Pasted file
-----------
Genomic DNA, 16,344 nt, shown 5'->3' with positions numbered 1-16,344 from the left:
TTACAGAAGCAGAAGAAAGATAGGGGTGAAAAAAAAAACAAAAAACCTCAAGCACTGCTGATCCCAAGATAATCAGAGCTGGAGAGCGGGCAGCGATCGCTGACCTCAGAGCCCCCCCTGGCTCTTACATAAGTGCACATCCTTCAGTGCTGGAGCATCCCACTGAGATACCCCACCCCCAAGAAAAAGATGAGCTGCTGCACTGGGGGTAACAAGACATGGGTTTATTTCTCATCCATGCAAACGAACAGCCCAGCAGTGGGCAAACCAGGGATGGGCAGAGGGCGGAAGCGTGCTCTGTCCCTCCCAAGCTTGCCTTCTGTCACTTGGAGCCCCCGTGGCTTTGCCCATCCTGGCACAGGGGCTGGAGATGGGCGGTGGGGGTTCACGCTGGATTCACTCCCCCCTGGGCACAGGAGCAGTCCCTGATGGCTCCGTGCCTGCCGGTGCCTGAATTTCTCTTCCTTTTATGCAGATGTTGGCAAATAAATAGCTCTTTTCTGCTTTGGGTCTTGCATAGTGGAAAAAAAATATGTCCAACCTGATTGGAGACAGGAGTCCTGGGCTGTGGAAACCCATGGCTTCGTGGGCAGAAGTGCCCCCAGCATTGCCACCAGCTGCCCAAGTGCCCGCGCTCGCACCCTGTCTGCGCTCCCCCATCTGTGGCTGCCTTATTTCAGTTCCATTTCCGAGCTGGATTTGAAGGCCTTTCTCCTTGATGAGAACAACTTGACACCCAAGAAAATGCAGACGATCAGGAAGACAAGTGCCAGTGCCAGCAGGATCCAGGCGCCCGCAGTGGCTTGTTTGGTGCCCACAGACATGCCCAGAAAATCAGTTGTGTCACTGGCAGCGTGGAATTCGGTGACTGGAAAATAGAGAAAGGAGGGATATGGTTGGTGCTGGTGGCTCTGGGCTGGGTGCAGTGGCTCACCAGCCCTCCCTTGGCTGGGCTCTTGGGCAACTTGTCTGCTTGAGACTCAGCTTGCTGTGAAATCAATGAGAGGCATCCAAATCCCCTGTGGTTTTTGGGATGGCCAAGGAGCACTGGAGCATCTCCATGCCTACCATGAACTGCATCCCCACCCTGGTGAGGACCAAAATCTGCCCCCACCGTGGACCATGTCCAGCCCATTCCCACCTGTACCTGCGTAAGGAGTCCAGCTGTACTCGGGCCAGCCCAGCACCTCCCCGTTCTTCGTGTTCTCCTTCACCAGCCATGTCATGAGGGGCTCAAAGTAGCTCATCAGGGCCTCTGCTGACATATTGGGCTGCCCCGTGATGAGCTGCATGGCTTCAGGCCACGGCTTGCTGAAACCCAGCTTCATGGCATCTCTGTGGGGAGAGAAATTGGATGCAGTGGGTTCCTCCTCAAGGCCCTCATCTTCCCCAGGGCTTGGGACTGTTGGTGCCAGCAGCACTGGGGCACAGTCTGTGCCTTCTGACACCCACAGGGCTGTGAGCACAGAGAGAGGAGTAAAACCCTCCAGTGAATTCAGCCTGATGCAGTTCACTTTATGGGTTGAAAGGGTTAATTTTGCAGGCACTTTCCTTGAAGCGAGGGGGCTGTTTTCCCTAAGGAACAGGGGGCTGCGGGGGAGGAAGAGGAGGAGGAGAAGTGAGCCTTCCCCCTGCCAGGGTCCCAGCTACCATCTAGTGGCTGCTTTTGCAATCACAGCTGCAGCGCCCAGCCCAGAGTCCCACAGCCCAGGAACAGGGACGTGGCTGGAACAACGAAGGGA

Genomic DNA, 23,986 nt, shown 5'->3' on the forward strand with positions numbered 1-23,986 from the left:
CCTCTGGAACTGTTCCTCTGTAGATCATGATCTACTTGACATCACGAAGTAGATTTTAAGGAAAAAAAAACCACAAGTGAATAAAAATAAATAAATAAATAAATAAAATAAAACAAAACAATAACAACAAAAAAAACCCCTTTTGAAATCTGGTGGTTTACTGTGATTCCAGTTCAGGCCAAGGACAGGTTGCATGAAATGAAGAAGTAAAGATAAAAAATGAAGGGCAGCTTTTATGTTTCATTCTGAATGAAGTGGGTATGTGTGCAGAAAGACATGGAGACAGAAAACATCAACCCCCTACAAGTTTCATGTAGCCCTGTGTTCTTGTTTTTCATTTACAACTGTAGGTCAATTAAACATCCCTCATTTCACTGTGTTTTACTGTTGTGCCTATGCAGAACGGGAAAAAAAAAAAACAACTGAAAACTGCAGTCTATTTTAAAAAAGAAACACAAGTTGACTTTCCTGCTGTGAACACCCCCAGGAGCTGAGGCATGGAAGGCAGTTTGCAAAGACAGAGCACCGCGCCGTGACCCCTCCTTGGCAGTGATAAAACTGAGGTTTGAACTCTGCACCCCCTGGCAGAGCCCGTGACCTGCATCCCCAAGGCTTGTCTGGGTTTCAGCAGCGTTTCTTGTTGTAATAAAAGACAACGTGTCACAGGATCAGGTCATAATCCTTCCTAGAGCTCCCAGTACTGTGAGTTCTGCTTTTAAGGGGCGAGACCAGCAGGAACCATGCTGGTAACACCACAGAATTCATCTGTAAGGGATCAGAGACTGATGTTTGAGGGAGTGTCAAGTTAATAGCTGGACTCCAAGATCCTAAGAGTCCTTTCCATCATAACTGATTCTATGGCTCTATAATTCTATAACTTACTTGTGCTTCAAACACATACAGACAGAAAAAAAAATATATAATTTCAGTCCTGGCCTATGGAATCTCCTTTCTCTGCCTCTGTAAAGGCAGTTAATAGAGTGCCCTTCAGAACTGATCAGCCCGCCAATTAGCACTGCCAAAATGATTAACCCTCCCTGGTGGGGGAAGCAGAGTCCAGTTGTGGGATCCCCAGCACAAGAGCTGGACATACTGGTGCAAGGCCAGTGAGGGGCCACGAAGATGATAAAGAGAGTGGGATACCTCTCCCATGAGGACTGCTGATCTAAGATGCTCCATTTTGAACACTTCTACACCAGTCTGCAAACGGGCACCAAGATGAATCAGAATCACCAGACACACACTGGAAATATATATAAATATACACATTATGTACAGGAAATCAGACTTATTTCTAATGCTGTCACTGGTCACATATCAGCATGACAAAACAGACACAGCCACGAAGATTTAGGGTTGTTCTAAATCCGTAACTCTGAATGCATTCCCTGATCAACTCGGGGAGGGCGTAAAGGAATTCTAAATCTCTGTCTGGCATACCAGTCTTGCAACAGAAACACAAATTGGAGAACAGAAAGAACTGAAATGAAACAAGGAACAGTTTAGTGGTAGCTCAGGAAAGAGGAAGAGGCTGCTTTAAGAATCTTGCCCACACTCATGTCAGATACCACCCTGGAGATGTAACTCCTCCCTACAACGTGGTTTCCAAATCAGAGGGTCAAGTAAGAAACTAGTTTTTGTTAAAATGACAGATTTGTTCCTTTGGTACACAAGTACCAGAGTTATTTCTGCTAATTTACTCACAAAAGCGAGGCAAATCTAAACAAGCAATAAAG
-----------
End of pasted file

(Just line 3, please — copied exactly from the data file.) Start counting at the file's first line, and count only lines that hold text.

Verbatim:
Genomic DNA, 23,986 nt, shown 5'->3' on the forward strand with positions numbered 1-23,986 from the left: